Now he is once again faced with corporate calamity, this time from an impending cut to his 20 Philadelphia macschools, which represent 20% of his testing stores nationwide. Part of the story from the Philadelphi Inquirer:
Inquirer Staff Writer
In 2002, the Philadelphia School District embarked on the nation's largest experiment in private management of public schools, with educators across the country watching.
As the five-year anniversary approaches, the district's leadership is proposing to halve funding next fiscal year to the six private managers running 41 of the district's 270-plus schools. The managers include the for-profit Edison Schools Inc., which runs 20 of the schools.
Such a move could further erode the privatization movement in public school systems, which never took off as envisioned, experts say. Potential operators realized the hurdles in dealing with union contracts and limited resources and opted to try charter schools, tutoring, and other educational services instead.
"Had this been outstandingly successful, I think you would have seen a whole bunch of cities jump on the bandwagon," said Henry M. Levin, director of the National Center for the Study of Privatization in Education at Columbia University.
About 500 schools, including some charters, are run by outside managers nationwide - one half of 1 percent, he said.
In Philadelphia, schools chief Paul Vallas wants to cut 10 percent of the funding to the district's educational management organizations (EMOs) this year. If the School Reform Commission agrees, the funding would be cut again next year, for a total of 50 percent.
Vallas' proposal, which is to be decided on by April, grew out of the district's attempts to close a $73.3 million deficit in its $2.04 billion budget. But district officials had talked before that of axing managers or taking away some of their schools if performance waned.
Would such a large funding decrease next year mean the district's controversial venture had failed? Vallas says no. Others disagree.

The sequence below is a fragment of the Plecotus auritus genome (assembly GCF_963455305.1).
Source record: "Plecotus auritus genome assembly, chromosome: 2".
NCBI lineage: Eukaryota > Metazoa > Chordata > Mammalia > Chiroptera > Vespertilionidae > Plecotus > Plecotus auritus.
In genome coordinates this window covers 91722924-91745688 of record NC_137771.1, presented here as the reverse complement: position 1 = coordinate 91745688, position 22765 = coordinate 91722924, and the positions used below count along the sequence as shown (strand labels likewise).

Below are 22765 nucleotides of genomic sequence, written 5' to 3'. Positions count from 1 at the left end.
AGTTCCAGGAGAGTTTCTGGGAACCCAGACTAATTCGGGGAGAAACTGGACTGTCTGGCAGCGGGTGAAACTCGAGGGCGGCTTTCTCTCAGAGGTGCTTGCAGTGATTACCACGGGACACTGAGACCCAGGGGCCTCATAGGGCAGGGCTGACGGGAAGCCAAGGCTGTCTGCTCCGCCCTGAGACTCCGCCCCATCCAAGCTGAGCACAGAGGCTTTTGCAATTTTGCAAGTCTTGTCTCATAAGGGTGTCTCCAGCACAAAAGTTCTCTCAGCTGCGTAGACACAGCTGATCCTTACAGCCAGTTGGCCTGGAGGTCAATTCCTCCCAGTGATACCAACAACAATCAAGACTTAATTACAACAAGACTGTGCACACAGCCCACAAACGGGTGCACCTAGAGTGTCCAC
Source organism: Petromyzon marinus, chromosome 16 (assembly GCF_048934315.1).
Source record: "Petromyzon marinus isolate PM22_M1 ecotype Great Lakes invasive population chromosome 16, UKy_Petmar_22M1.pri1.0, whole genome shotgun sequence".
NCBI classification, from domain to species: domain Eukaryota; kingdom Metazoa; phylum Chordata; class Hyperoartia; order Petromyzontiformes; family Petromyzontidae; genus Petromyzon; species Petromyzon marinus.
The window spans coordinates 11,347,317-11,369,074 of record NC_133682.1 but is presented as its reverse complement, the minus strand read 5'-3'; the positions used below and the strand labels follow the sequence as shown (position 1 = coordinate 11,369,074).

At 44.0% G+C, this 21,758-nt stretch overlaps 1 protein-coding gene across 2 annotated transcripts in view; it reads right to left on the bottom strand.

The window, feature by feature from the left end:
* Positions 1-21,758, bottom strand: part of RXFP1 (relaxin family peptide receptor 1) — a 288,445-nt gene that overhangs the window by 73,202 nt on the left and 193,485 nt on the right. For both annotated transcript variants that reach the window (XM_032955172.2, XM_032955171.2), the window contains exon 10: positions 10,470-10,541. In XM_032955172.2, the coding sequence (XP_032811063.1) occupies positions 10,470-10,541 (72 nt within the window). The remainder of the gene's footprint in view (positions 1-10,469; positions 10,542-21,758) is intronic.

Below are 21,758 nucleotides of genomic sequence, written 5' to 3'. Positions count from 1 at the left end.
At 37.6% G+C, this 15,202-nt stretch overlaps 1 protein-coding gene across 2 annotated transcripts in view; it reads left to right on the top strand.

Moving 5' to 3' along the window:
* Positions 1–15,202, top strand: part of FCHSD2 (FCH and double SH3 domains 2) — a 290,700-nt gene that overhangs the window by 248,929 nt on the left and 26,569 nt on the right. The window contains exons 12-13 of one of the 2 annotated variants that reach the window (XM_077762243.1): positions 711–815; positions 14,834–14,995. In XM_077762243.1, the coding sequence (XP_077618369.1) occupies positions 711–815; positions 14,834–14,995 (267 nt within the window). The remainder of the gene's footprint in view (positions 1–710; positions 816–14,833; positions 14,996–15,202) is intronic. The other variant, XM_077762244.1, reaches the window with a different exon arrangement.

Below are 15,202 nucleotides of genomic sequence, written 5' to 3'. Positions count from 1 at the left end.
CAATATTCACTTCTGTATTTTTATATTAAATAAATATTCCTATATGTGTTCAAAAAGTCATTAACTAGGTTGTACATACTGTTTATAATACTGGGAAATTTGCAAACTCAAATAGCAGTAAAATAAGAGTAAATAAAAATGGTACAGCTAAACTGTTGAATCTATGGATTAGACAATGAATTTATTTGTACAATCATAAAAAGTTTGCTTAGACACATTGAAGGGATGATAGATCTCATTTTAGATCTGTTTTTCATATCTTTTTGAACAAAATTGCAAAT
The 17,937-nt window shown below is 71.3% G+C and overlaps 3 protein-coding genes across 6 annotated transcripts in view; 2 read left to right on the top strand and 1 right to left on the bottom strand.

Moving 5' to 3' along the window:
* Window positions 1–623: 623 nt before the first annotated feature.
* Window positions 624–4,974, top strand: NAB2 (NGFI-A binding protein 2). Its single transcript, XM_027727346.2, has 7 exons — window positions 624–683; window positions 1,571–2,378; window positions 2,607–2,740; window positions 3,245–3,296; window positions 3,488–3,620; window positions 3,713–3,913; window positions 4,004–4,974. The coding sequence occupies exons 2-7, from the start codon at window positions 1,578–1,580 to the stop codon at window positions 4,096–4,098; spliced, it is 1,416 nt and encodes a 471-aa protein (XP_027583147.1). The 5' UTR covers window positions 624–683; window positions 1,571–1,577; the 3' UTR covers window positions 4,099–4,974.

The district learned some lessons, Vallas said. It adapted, for example, the six-week student testing system from Edison to track student progress.
"The goal wasn't to establish a permanent long-term relationship. It was to bring them in, let them improve those schools, then pull them out," Vallas said.
Some defend the managers, saying they were able to show gains even with the lowest-performing schools while fostering competition.
"The reality is that prior to these reforms, there had been no student achievement of any kind of comprehensive sort across Philadelphia," said Jeanne Allen, president of the Center for Education Reform, a proponent of charter schools and school choice.
If the outside managers disappeared, Allen said, "there's no reason not to go back to business as usual."
But others have pronounced the effort a failure and say it's time the district admits it, cuts its losses, and moves on. The managers, they say, failed to produce achievement on par with the extra money they get.
District-run schools overall have done better on state tests. The 2006 results show that overall, 11 of the 43 schools run by the managers met federal performance targets, down from 15 in 2005. The for-profit Edison and Victory Schools had fewer schools meeting federal targets. Only Foundations Inc. improved, by one school.
Edison, Victory, Foundations and Universal Companies receive $750 more per student than the district spends, while the University of Pennsylvania and Temple University get $450 more. Collectively, the managers are paid about $18 million to run the schools.
"It isn't so much that these EMOs are doing bad things, but it's very difficult to suggest that it's doing better than the district can do when the district puts its mind to it," said Columbia's Levin. "They're getting $22,000 more a classroom. Now the question is - hey, is it really worth it?" . . .